Corporation Hall: Kalamazoo, Mich.
Home to America’s first outdoor pedestrian shopping mall, Kalamazoo, Mich.’s downtown has persisted as a vital part of the city through three centuries. Now, the thriving district is home to shops, restaurants and urban residences. Its vibrancy made it the ideal location for a developer seeking to revitalize the neglected 137-year-old Corporation Hall by integrating technology with sustainable and energy-efficient design. Despite the challenges of a tight urban site and cold climate, the building team found innovative solutions to install a geothermal system, setting an example of energy efficiency in a historic and urban location.
Corporation Hall has served several uses over its history, including a fire station, the city’s first City Hall, a library and a department store. By the late 2000s, the building was nearing the end of its useful life and was in need of a complete transformation.
One of the primary challenges of the revitalization project was getting a historic building in a cold climate to perform with low and sustainable energy use. The solution involved installing a geothermal heating and cooling system beneath the building (as opposed to locating the system on adjacent property.) This design allows heating to flow in and out of the building as needed and mitigates the need to install loud equipment on the roof of the building.
Seeking LEED Gold certification, the finished Corporation Hall building is mixed-use, housing a furniture and décor store, a financial advisory office, and a pharmacy on the lower levels, and two-story residential units on the second and third levels. Each apartment has access to a private rooftop terrace and a covered parking garage.
Engineers on the project team developed an energy model for making informed design decisions, ultimately arriving at several strategies that contributed to optimal performance results. Sustainable features include a green roof, low-flow plumbing fixtures, high-efficiency mechanical units, low-consumption LED lighting, light tubes, solar thermal energy (Figure 1), silent heat through a radiant floor and a nonidling demand-response snowmelt system.
Energy efficiency for the project began with the rehabilitation of the original 1876 building envelope, which consisted of the interior structure, basement slab, and foundations (the roof was replaced). To face the challenge of producing an energy-efficient building in a cold climate, spray foam insulation was used as well as high-performance windows and responsible daylighting.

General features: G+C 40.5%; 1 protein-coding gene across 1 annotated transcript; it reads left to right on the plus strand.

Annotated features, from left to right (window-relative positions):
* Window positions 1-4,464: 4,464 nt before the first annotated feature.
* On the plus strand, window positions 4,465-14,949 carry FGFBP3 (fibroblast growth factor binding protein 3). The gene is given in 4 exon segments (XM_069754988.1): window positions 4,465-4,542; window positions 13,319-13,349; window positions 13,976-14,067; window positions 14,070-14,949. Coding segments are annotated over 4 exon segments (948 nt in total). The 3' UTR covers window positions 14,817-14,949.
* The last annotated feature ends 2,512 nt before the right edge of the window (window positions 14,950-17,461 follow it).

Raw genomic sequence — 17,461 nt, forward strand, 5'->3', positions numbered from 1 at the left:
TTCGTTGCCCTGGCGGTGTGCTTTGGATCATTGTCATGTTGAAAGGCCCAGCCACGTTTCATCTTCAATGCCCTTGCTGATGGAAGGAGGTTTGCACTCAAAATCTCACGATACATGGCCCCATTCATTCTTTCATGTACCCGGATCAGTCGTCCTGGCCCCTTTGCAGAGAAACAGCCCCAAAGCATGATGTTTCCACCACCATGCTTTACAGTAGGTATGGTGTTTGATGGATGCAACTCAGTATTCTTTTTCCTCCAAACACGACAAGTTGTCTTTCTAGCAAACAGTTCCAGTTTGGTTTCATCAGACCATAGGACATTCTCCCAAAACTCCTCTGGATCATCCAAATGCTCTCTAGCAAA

In-floor radiant heat is the primary heating delivery method for the entire building and is supplemented with the air system as a secondary heat source. This design was chosen because the low-temperature heat system maximizes the efficiency of the central station heat pump. The heat pump provides low-temperature heating water and chilled water using an earth-coupled heat exchanger. Paired together, the two systems complement each other.
Along with these systems are the condensing boilers used for secondary domestic water heat, redundant building heat and snow melt. The boiler-generated heating water loop is maintained at a 160°F supply temperature to satisfy a 140°F domestic water storage setpoint.
Domestic hot water is preheated with return heating water to provide cold return water to the boiler. The water is stored at 140°F to eliminate the possibility of growing bacteria such as Legionella in the tank.
The condensing boiler’s efficiency increases inversely with return water temperature: colder water means higher efficiency. Pressure-independent control (PIC) valves continuously match heating and chilled water flow to the building’s demand. They perform real-time balancing to maintain system performance at changing building loads. As a result, the variable speed pumps run at lower speeds, and return water arrives back at the heat pump at the design temperature, resulting in saved energy.